Government urged to publish draft of regulations for Attorney General's proposed right to censure online news archives

The Government has been urged to publish a draft of regulations to apply to the Attorney General's proposed right to censure online news archives.

The joint Parliamentary Committee on Human Rights today raised the issue in its report on the Legislative Scrutiny of the Criminal Justice and Courts Bill and the Deregulation Bill.

The proposals, under which media organisations would lose any defence to an action for contempt of court if they were warned about material prejudicial to court cases by the Attorney General, are contained in Part 3 of the Criminal Justice and Courts Bill.

In its report the committee expressed surprise that the Government had declined to produce a draft of the regulations to accompany the new power on the grounds that they had no implications for the right to freedom of expression guaranteed by Article 10 of the European Convention on Human Rights (ECHR).

"We disagree," the report said.

"The compatibility of the new Attorney General's notice procedure with the right to freedom of expression in Article 10 ECHR will depend to a large extent on the detailed provision to be contained in the proposed regulations and we cannot reach a view on that question without seeing them.

"We recommend that the Government publish a draft of the regulations at the earliest opportunity to enable such scrutiny to be carried out."

The committee, which pointed out that the Criminal Justice and Courts Bill would also make it a criminal offence for jurors to carry out internet research, said the changes were recommended by the Law Commission and intended to prevent fair trials being prejudiced by jurors coming across prejudicial material on the internet, whether deliberately, by searching for it, or inadvertently.

It went on: "The Government, in its ECHR Memorandum and its response to our letter, argues that the provisions in the Bill enhance freedom of expression because the availability of the new defence relieves media organisations of the burden of having to monitor their on-line archives to make sure that they do not expose them to the risk of liability for contempt because proceedings have subsequently become active."

It said media organisations had expressed concern about the impact of the Attorney General's notice procedure, arguing that it was unnecessary and disproportionate, given the new offences being introduced to criminalise internet research by jurors.

The report went on: "We recognise that the Bill's provision of a new defence to the strict liability rule for contempt of court, where proceedings become active after matter has been published on the internet, is in principle an improvement on the position under the current law.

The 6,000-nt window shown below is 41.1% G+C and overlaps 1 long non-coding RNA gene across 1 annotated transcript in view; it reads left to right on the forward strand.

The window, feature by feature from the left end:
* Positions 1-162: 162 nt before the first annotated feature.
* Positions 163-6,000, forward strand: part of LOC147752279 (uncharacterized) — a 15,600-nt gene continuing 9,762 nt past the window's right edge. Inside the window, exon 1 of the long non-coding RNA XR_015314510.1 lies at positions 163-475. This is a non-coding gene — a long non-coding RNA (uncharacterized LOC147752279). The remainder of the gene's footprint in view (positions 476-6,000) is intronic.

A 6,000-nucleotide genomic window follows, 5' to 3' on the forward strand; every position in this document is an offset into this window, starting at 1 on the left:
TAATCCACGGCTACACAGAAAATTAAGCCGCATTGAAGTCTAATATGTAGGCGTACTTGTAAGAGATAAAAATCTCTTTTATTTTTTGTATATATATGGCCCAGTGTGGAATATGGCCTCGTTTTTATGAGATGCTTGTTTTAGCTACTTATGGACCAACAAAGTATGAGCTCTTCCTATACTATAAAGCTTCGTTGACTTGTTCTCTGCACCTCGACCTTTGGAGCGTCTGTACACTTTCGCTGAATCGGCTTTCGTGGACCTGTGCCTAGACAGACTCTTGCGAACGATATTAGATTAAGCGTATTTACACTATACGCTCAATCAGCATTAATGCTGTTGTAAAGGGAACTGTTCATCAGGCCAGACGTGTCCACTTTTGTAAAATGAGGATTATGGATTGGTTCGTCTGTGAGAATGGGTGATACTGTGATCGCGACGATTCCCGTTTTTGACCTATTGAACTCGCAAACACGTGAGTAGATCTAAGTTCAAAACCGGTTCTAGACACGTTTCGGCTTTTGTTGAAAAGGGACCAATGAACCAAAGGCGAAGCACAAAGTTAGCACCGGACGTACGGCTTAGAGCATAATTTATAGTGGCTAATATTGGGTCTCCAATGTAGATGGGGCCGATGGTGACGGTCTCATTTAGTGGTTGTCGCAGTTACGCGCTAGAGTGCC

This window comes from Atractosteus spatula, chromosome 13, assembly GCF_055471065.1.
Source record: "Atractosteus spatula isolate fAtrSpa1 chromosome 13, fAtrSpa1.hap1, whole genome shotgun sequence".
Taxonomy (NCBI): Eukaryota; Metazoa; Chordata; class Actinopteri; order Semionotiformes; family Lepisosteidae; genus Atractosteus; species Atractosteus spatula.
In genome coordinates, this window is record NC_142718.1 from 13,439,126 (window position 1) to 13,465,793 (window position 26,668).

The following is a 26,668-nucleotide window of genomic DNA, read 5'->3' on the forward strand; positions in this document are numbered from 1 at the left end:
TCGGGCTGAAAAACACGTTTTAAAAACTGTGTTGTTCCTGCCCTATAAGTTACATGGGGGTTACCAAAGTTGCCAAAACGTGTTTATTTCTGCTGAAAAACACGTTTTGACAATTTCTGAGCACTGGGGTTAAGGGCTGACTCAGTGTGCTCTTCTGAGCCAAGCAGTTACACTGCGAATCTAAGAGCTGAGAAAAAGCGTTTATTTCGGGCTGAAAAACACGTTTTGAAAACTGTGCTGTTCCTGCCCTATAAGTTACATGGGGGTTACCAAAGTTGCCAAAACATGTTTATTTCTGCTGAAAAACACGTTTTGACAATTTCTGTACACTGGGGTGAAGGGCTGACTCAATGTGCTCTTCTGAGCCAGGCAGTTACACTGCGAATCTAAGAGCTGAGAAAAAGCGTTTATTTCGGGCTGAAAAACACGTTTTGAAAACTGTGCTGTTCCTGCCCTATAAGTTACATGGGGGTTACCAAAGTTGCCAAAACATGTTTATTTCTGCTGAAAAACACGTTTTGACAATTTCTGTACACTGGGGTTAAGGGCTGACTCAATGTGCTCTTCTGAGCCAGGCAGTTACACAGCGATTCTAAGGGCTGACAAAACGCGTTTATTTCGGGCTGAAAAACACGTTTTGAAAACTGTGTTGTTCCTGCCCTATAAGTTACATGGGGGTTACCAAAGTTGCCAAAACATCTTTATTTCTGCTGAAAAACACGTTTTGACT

"Currently, publishers who make material continuously available are exposed to the risk of becoming liable for contempt of court where proceedings subsequently become active, unless they monitor their archives to see if any such material has become contemptuous in the light of subsequent proceedings.

"However, we are concerned about the lack of safeguards on the face of the Bill against the arbitrary or disproportionate exercise of the Attorney General's power to, in effect, require material to be taken down on pain of losing the new defence.

"For example, the Government says that the Attorney General will only issue such a notice where the high threshold statutory test of 'substantial risk of serious prejudice' is satisfied, but this is not stated anywhere in the legislation itself.

"Nor is it clear from the Bill what role the 'public interest' defence in section 5 of the Contempt of Court Act 1981 should play in the Attorney General's decision whether or not to issue a notice.

"The Government may intend to provide for such safeguards in the regulations which the Bill envisages will be made about the giving of an Attorney General's notice, and the information to be contained in the notice.

"We asked the Government whether it would make available a draft copy of those regulations during the passage of the Bill to enable Parliament to scrutinise fully the implications for freedom of expression.

"The Government replied that it does not expect to do so. To our surprise, it said 'we do not view these arrangements as having any implications for freedom of expression.' We disagree. The compatibility of the new Attorney General's notice procedure with the right to freedom of expression in Article 10 ECHR will depend to a large extent on the detailed provision to be contained in the proposed regulations and we cannot reach a view on that question without seeing them.

"We recommend that the Government publish a draft of the regulations at the earliest opportunity to enable such scrutiny to be carried out."

Picture: Reuters

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